Travel Diary: Thailand
Sawadee ka. That’s Thai for hello. Why the random language lesson on a Monday morning? Because Curious Citizen has touched down in Thailand! Yes, that’s right, I’m writing this from the beautiful kingdom, in the heart of Southeast Asia, fully immersed in a new culture, doing what I love most (traveling and eating mostly), and making new discoveries every day.
If you’re wondering how I got here, well the story began at the end of February when life threw a curve ball my way. As my favourite saying goes, if you want to make God laugh, tell him your plans, and I kept that in mind when my life was suddenly thrown into chaos. I needed to hit pause and reset, so I hopped on a plane, flew halfway around the world, and ended up here.
Thailand has been incredible so far. The people, the landscape, the climate. Everything is so different from what I know back home, and I guess that’s kind of the point. When we leave our comfort zone and see the world through a traveller’s eyes, where even the simplest tasks require pointed concentration, we become mindful in a way that we don’t often get to be when surrounded by the familiar.
But enough philosophizing. Here’s what you really need to know about Thailand.
It’s H-O-T hot. I imagine this is what a turkey must feel like, roasting in an oven. Think of the hottest conditions you’ve ever experienced and then crank it up another ten degrees and you’ll have some idea of what I mean. (Note: this really only applies if you’re from a cold climate like me.) Granted, April is the hottest month of the year here – a month when even the locals comment on how hot it is, but still. There is not a moment’s reprieve from the heat. When the breeze blows, it blows hot air. When the sun sets, it’s still 28 degrees. You make peace with the fact that, morning to night, you will be sweating. You’ll sweat when you sit. You’ll sweat standing still. Or “glow” as I like to say. I glow, I don’t sweat. It makes me sound more like a lady and less like the sweaty mess that I am. What a spin.
The toilet situation may differ slightly from what you’re used to at home. There are a lot of places with “Western” toilets (surprisingly airports tend to have the best bathrooms), but there are an equal amount of “Thai” toilets, which are the good old fashioned keyhole in the ground, requiring you to squat in order to relieve yourself. Thankfully, with all the years I spent at camp, squatting on canoe trips, I can handle any bathroom thrown at me.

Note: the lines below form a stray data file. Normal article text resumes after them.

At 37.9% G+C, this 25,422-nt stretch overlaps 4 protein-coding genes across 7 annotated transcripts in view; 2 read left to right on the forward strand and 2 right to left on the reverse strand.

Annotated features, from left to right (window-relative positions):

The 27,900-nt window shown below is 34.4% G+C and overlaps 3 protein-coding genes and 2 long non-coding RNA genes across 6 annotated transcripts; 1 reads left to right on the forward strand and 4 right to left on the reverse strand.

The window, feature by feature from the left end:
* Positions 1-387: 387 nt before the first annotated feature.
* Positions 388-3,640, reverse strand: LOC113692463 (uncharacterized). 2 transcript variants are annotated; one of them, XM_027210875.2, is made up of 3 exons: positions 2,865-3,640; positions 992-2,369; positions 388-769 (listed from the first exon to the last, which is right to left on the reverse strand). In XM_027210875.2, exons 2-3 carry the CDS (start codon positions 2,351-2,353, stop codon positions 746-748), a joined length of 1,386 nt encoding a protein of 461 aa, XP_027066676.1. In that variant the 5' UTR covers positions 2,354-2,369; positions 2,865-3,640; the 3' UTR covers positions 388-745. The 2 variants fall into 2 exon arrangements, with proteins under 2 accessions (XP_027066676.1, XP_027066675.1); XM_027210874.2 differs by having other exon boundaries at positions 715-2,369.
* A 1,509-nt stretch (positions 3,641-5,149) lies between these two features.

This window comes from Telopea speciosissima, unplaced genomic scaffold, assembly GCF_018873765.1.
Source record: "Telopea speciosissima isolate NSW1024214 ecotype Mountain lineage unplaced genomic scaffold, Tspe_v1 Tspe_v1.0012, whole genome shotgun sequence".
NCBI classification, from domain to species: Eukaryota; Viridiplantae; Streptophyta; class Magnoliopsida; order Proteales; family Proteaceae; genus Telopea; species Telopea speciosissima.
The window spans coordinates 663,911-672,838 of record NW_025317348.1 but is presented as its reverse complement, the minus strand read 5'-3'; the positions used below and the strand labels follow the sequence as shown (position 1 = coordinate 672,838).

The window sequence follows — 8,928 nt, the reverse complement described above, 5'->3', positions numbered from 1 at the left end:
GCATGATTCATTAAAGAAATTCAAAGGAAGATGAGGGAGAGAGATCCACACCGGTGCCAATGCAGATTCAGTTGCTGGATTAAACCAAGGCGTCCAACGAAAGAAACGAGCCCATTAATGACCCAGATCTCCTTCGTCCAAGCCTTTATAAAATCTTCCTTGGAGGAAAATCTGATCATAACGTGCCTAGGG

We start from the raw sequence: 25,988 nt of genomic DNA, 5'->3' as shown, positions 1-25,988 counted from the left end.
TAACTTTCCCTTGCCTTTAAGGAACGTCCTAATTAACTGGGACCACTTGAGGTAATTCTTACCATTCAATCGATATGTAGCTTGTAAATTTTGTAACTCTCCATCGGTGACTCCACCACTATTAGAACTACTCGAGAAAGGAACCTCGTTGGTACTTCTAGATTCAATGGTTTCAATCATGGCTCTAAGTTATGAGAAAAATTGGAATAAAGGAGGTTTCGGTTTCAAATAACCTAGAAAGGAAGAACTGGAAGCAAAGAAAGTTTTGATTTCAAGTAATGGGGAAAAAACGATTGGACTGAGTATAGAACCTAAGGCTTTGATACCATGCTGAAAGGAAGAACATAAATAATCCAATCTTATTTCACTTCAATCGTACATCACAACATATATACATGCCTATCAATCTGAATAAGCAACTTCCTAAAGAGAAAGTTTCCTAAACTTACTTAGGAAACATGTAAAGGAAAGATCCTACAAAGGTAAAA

Thailand is one of the most polluted places I’ve seen (bear in mind, my travels before this have been limited mainly to Westernized countries). I’m not talking about smog, but about actual garbage in the streets, in the parks, in the mountains, on the beach, everywhere. Judging by the piles of garbage you see, it doesn’t seem like the people are particularly concerned about littering. With that in mind, if you’re visiting Thailand then heed this advice: if you find a garbage, use it. You’ll be waiting quite some time before you see one again.
Safety & Infrastructure
Every bridge I’ve encountered here could benefit from a once over by a structural engineer. I send up a prayer to the universe every time I cross one, hoping that I’ll make it to the other side. So far, so good. I’ve seen scaffolding made from bamboo that looks like it could blow over with a strong sneeze. I’ve seen walkways without railings protecting people from a steep drop into the sea. The public bus doesn’t even come to a full stop when letting passengers on or off. They just slow to a roll and hope for the best. And the electrical wires in Thailand. WTF. They’re like a jumble of black spaghetti, hovering over sidewalks and streets.
Before I came, many friends offered insights from their time in Thailand, and the one thing that everyone agreed on was that the food here is amazing, and the best food is to be found from street vendors. I’ve heeded that advice and it hasn’t steered me wrong. I’ve tasted curries and soups, salads and exotic teas. I haven’t tasted a fried cricket yet (I would have never made it on Survivor). Currently, my favourite dish is Pad Kra Prao (spicy stir-fried pork with basil and rice), ideally topped with an egg. It’s about 30 baht on the street (the equivalent of just over $1 CAD) and it’s consistently delicious. I’m also eating my weight in grapefruit, which you can find from roadside fruit carts or in grocery stores or mini-marts, and is served sectioned and pith-free.
Most Thai people speak a little bit of English. Some speak a lot. Others, none at all. For the most part you can get by with English, but it’s always nice to learn a few words to show respect to the locals. So far, I’ve learned hello (sawadee ka), thank you (khob khun ka), very delicious (aroy maak), and how to count to ten. For someone who likes to eat and be friendly, this collection of phrases is serving me quite well. Reading or writing Thai seems an insurmountable challenge (and not one that I’ll be able to undertake on this visit), but my amazing guide Pui did show me how to write my name. Hers is the beautiful writing on top, and mine is the chicken scratch down below. It’s a work in progress.
From the delicious food to the friendly people, Thailand is an incredible destination and I feel so lucky to be here experiencing it. More updates from the road soon. xo